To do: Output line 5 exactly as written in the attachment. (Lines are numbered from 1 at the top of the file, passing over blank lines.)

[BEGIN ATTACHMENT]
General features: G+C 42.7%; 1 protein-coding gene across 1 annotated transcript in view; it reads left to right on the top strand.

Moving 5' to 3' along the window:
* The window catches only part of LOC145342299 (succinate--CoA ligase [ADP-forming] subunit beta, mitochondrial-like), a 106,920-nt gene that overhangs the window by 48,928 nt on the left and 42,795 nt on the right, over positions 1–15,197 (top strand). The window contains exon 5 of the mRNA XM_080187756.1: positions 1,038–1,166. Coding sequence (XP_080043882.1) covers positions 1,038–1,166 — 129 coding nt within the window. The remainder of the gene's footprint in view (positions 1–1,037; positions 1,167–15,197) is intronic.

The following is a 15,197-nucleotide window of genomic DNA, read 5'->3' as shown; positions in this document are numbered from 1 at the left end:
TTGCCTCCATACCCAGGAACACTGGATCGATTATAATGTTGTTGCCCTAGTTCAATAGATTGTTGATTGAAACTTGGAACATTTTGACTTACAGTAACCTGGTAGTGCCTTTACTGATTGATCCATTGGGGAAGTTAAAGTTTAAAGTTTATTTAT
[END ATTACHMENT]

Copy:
TTGCCTCCATACCCAGGAACACTGGATCGATTATAATGTTGTTGCCCTAGTTCAATAGATTGTTGATTGAAACTTGGAACATTTTGACTTACAGTAACCTGGTAGTGCCTTTACTGATTGATCCATTGGGGAAGTTAAAGTTTAAAGTTTATTTAT